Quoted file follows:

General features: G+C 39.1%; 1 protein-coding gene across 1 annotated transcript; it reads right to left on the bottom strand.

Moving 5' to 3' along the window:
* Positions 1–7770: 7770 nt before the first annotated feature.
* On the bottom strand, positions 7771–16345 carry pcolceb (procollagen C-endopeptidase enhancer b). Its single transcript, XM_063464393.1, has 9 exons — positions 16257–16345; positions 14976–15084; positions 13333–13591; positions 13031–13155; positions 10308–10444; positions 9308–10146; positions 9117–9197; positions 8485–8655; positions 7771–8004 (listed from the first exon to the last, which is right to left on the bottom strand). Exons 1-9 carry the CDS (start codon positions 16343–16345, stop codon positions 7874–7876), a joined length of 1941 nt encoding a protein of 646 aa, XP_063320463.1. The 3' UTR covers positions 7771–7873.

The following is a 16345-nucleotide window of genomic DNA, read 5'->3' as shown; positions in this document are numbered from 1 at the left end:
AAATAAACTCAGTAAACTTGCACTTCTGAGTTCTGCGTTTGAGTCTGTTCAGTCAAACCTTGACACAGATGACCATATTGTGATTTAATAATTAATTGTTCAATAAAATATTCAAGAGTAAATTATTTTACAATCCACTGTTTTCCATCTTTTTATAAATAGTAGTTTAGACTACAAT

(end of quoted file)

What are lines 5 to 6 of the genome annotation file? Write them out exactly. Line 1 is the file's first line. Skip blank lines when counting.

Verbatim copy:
The following is a 16345-nucleotide window of genomic DNA, read 5'->3' as shown; positions in this document are numbered from 1 at the left end:
AAATAAACTCAGTAAACTTGCACTTCTGAGTTCTGCGTTTGAGTCTGTTCAGTCAAACCTTGACACAGATGACCATATTGTGATTTAATAATTAATTGTTCAATAAAATATTCAAGAGTAAATTATTTTACAATCCACTGTTTTCCATCTTTTTATAAATAGTAGTTTAGACTACAAT